Apple announced the long awaited transition away from Intel chips to its own custom silicon earlier this week, and we’re still learning more about what that actually means for developers and users alike.

Apple confirmed that Rosetta is making a comeback from the Power PC-to-Intel transition, this time handling x86 apps that need to run on Apple silicon. But there are a couple of caveats worth noting.

First, it seems that Apple’s Rosetta won’t be able to emulate x86 in terms of apps that offer virtualization. That means apps that run virtual Windows machines inside them, like VMWare or Parallels, won’t work unless their developers rework them to be used on Apple silicon.

The same goes for Kernel extensions, with developers needing to give them some love if they want them to continue to work on new Macs that ship without Intel’s x86 chips inside.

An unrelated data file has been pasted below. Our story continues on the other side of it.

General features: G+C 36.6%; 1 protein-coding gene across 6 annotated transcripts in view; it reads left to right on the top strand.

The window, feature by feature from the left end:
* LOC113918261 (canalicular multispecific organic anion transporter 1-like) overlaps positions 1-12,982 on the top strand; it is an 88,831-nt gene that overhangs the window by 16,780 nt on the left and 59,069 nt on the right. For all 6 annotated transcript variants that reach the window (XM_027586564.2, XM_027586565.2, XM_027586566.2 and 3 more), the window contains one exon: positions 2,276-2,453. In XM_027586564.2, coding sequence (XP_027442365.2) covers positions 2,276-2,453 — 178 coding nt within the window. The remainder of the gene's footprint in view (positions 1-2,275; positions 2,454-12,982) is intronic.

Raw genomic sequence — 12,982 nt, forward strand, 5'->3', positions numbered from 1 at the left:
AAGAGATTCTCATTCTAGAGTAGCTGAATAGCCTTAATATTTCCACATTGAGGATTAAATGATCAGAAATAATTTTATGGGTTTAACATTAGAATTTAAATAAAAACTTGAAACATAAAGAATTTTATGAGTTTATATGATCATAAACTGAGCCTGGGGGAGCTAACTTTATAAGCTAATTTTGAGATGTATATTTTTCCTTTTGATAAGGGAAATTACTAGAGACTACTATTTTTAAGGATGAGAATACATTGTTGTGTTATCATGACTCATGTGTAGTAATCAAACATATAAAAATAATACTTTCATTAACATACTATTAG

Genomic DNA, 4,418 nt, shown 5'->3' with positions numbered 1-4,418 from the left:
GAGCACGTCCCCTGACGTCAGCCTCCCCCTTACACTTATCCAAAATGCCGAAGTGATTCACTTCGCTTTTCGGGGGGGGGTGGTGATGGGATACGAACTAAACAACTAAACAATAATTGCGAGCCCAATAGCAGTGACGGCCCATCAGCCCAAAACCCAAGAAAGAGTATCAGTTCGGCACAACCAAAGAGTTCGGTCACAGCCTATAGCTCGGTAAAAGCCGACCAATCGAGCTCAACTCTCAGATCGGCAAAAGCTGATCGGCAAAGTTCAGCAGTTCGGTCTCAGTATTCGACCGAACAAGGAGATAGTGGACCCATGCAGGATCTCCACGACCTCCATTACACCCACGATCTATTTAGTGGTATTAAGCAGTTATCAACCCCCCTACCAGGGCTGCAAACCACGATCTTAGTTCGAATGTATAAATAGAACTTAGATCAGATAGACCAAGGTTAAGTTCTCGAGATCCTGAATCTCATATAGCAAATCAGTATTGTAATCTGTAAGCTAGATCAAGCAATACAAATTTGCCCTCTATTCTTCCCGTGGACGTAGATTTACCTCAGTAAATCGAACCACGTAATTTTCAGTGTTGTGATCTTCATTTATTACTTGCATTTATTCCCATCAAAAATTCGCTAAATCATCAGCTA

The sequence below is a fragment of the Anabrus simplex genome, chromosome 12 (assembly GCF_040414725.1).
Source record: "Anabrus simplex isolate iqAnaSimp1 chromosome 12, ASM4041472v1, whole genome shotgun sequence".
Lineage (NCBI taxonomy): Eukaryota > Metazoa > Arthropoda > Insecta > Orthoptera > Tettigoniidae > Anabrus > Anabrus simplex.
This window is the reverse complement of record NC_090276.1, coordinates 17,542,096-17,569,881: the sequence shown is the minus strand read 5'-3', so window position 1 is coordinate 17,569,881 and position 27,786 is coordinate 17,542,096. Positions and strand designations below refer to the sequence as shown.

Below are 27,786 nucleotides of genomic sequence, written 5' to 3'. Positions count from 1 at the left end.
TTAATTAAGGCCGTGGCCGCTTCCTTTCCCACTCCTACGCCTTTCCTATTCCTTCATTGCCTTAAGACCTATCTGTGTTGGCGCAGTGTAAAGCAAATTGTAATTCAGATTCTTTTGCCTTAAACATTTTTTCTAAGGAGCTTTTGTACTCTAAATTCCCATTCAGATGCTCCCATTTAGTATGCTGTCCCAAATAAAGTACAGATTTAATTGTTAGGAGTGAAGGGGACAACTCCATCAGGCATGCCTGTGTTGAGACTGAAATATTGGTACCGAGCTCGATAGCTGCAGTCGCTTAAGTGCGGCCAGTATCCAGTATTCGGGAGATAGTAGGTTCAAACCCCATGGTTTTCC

Rosetta can translate most Intel-based apps, including apps that contain just-in-time (JIT) compilers. However, Rosetta doesn’t translate the following executables:

– Kernel extensions
– Virtual Machine apps that virtualize x86_64 computer platforms

Developers don’t have too long to get these particular ducks in a row, either. Apple says that it intends to have Macs running its own silicon in stores before the end of this year. We don’t know what those Macs will be, though. It’s possible that they won’t be machines likely to be impacted by the virtualization problem – they won’t be powerhouses normally used for such things – but the lack of Kernel extensions could be an issue.

We also don’t yet know whether Bootcamp will be around for those machines running Apple silicon. Bootcamp currently allows users to install Windows beside macOS on their Macs, but without x86 support Windows won’t run.

We’ll add that to the list of questions surrounding what will otherwise be a grant transition for Apple and its users.

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